Validation using the Bolt Compiler


You may notice that these rules for user friends look similar to the rules
that we wrote for the users themselves. I could essentially copy
the user validation rules for a user objects stored here and paste
them for the user validation rules for user objects stored in the user’s node. But copying and pasting this user
structure throughout my rules kind of makes me cringe a bit and
it also makes the rules a lot harder to maintain when I want
to change one thing. So I did a little bit of research
on how to simplify my rules, and on the Firebase and rule security page,
they suggest the Bolt compiler. The Bolt compiler is a officially
supported high-level modeling and security language that compiles
to Firebase JSON rules. And Bolt’s pretty cool because it
allows you to abstract out some of this repetitive validation code,
among other features. Now, before you dive into
the Bolt quick start, it should be noted that using
Bolt is completely optional. Also, you should have a firm grasp of
the rules language itself before diving too far into Bolt. The compiler is self described
as a bit experimental. Meaning that it is relatively young and
actively being worked on. So there are still a few kinks and
things might change. With those caveats. Let’s take a look at how you’d write
the rules that you just wrote. But using bolt. To start, you’ll need to set up. Now if everything goes smoothly,
this should only take a few minutes. And involves first downloading npm. Npm stands for a node package manager
and is a JavaScript package manager. Bolt is written in JavaScript,
hence the need for npm. Once you have npm you can install Bolt. I’ve provided the instructions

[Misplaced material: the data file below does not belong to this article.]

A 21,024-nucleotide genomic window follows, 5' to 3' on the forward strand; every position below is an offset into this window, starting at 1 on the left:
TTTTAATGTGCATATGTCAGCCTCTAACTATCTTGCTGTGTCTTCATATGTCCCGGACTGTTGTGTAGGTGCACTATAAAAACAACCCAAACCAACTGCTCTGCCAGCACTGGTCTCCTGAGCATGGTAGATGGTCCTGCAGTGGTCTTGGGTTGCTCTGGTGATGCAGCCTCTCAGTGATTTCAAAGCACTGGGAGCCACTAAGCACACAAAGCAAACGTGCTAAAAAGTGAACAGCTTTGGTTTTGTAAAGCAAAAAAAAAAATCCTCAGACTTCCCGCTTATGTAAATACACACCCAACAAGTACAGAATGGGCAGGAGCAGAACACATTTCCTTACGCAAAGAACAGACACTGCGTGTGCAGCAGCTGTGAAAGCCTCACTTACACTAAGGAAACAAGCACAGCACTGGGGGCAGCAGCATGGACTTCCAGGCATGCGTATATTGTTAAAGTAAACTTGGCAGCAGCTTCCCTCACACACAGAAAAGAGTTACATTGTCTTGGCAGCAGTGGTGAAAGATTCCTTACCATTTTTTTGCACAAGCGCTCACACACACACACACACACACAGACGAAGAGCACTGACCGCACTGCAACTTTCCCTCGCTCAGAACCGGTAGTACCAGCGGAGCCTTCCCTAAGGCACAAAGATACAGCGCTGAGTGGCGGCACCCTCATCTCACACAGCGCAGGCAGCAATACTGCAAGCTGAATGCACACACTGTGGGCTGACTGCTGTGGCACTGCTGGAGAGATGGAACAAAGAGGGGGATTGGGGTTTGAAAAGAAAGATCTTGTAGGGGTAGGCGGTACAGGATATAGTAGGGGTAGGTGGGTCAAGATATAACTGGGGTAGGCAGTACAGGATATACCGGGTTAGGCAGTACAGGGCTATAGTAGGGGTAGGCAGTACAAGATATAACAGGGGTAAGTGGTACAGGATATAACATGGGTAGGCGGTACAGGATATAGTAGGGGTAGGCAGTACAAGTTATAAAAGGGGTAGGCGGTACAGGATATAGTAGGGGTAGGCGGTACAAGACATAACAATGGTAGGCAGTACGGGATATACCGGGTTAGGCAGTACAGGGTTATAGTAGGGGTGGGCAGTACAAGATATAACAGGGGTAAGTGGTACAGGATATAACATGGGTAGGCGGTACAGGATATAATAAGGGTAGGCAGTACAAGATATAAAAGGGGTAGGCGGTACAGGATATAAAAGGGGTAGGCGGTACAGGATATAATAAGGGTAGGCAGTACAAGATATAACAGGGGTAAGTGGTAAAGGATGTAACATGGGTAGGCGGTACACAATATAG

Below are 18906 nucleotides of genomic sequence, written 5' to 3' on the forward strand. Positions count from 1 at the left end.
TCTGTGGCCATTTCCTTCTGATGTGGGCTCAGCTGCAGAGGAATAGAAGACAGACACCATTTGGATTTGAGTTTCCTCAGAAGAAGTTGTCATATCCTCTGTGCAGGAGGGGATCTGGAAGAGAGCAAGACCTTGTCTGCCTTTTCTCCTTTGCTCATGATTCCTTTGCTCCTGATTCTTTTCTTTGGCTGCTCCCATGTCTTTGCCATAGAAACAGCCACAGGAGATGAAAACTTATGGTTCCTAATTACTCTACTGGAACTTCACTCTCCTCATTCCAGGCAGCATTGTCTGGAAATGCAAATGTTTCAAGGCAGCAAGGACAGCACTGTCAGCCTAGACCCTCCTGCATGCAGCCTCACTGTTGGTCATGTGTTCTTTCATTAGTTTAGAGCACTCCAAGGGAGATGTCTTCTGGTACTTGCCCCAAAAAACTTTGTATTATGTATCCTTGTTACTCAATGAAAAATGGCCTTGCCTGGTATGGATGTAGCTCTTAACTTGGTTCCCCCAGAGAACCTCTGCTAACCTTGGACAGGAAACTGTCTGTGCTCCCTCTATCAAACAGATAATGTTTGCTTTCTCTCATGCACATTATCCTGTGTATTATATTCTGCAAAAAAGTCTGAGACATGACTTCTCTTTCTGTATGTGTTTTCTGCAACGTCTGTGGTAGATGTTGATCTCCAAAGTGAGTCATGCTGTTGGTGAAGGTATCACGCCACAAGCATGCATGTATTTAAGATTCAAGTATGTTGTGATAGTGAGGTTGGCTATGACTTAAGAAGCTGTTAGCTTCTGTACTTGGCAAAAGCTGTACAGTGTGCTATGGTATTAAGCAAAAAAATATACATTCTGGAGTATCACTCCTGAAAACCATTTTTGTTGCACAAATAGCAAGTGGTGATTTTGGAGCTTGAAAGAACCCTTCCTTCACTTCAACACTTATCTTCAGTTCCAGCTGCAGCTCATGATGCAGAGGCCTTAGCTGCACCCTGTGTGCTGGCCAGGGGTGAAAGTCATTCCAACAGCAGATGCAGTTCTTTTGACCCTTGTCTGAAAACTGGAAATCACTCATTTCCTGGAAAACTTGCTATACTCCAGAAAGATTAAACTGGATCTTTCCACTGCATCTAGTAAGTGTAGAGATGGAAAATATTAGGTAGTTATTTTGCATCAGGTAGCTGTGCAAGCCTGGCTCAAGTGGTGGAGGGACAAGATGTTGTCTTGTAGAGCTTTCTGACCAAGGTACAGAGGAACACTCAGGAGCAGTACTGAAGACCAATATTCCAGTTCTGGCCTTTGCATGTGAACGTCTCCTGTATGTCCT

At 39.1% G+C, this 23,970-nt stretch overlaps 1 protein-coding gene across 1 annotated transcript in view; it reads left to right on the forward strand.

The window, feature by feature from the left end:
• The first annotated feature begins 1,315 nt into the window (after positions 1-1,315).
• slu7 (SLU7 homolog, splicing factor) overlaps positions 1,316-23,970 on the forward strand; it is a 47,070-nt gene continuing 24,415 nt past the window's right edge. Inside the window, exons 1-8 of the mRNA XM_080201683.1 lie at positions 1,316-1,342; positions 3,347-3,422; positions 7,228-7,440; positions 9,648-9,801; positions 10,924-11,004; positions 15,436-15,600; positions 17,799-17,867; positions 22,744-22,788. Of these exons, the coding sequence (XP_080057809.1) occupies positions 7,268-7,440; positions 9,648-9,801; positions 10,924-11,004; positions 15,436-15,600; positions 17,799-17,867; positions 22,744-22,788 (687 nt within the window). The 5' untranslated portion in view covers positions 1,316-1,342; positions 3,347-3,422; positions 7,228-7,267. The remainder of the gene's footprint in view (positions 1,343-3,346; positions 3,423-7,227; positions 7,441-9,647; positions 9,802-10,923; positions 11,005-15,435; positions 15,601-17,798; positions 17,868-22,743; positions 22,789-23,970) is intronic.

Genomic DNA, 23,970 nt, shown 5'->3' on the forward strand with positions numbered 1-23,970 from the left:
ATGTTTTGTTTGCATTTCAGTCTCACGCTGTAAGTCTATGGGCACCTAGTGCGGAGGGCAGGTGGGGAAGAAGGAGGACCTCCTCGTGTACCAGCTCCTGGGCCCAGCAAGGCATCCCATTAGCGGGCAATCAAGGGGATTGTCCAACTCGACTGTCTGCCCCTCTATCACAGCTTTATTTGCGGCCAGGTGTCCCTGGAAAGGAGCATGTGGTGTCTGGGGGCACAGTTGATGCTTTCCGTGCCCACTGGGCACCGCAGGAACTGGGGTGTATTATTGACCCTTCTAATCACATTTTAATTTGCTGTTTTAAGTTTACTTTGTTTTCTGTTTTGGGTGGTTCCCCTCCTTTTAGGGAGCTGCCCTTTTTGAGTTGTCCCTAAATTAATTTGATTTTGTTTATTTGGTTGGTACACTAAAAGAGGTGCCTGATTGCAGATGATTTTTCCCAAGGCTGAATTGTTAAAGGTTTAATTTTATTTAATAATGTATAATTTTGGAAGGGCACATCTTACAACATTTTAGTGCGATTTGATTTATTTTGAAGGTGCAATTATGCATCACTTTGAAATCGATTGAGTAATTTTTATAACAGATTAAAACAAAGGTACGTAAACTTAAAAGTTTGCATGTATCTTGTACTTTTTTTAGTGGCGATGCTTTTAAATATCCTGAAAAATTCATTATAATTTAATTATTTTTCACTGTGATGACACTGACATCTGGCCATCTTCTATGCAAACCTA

in the instructor notes, so take a moment now and install Bolt. Once you have Bolt installed,
you can write a rules dot Bolt file. Ended the directory with
your rules stop.bolt file, you could then read
the following in a terminal. This will convert the bolt
file into a JSON rules file which you can then copy over
manually into fire base. So let’s see the bolt file for
user friends might look like. Remember the bolt is
a modeling language. This means that it allows you to write
typed models for your fire base object and then it generates all
the necessary validation code. We have a user type, a timestamp
type and an encoded email type. This allows you to abstract out
all the qualities of a user or a timestamp into one place. These objects here can
contain property keys and you can specify the type of
each of these properties. This EncodedEmail type extends a string which means that everything that’s
an encoded email will also be a string. But there’s an additional validation
that the string has to have the format of an email address. And we can see up here
that this property email is using this type EncodedEmail. Now this is all well and good. But it isn’t saying where in our rules. To use these types. To do that you have to use
something that both calls paths. Now instead of forcing you to write
out the nested JSON structure. You right paths and
then specify the rules within the path. You could also say the value. At the location that is
referenced by the path. Is of one of the types that you defined
above using is the type that it is. So here we’re specifying that whatever
is stored at the path userFriends, userEncodedEmail, friendEncodedEmail
is a user object. And then in turn,
we say what’s stored at users and then userEncodedEmail
is also a user object. So the validation for these two things
is going to look exactly the same. And then once you’ve got your
bolt file you can save it, and then run this command
that I showed you before. Which then in turn
generates a json file, which should look pretty darn similar
to the json file that we just made. And that was with very minimal,
to no, Copy and Paste.

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